"Decidir qué modalidad de terapia extracorpórea (TE) es la más apropiada para eliminar de forma aguda una determinada sustancia requiere de una buena comprensión de las propiedades fisicoquímicas y farmacocinéticas del fármaco, además de un conocimiento práctico de las TE; particularidades técnicas, ventajas y limitaciones. La presente revisión tiene como objetivo sintetizar los conocimientos sobre las diferentes TE y su utilidad en las intoxicaciones agudas, junto con una descripción de las características de las sustancias potencialmente dializables. Se realizó una búsqueda bibliográfica en Pubmed y Medline con la siguiente estrategia: (Intoxication OR poisons OR overdose) AND (extracorporeal therapy OR extracorporeal treatment OR hemodialysis OR hemofiltration OR haemodialysis OR CRRT). Se completó la búsqueda de información revisando las publicaciones del grupo de trabajo EXTRIP."

AnestesiaR - Por Delia Parreño Buedo - 17 de marzo de 2021
"Aunque las maniobras de estabilización inicial son el pilar fundamental en el tratamiento del paciente intoxicado, las terapias extracorpóreas (TE) juegan un papel fundamental en un subconjunto de intoxicaciones, para prevenir o revertir una toxicidad grave. La presente revisión tiene como objetivo describir aspectos relacionados con el tratamiento de las intoxicaciones agudas causadas por las sustancias dializables mas frecuentes; en base a los aspectos farmacológicos que presentan este tipo de tóxicos. Se realizó una búsqueda bibliográfica en Pubmed y Medline con la siguiente estrategia: (Intoxication OR poisons OR overdose) AND (extracorporeal therapy OR extracorporeal treatment OR hemodialysis OR hemofiltration OR haemodialysis OR CRRT). Se completó la búsqueda de información revisando las publicaciones del grupo de trabajo EXTRIP."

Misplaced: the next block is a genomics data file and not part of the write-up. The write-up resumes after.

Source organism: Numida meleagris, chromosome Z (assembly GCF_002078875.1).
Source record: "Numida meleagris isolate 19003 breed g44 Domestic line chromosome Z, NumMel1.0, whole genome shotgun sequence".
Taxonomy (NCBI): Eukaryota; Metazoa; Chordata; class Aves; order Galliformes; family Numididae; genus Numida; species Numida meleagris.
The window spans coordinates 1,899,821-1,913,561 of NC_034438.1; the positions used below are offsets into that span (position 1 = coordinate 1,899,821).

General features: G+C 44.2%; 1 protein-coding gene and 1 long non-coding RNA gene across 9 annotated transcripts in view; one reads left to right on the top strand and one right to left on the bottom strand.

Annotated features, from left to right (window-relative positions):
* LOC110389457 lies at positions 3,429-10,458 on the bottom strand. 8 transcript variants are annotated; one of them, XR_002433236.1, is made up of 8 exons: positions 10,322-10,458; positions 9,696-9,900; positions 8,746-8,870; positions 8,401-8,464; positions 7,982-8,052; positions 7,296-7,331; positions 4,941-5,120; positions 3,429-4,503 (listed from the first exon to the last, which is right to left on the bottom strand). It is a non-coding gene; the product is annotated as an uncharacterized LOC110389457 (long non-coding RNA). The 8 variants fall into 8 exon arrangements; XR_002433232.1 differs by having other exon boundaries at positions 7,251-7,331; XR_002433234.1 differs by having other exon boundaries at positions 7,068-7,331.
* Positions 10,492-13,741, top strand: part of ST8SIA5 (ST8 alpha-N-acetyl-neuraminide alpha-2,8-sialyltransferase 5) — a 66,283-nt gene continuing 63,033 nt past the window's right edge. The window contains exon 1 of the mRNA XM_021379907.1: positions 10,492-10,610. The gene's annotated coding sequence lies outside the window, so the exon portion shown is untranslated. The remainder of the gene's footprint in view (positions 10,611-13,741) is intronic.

Tuesday, March 16, 2021

TXA for SAH

The Skeptics Guide to EM - By admin - March 13, 2021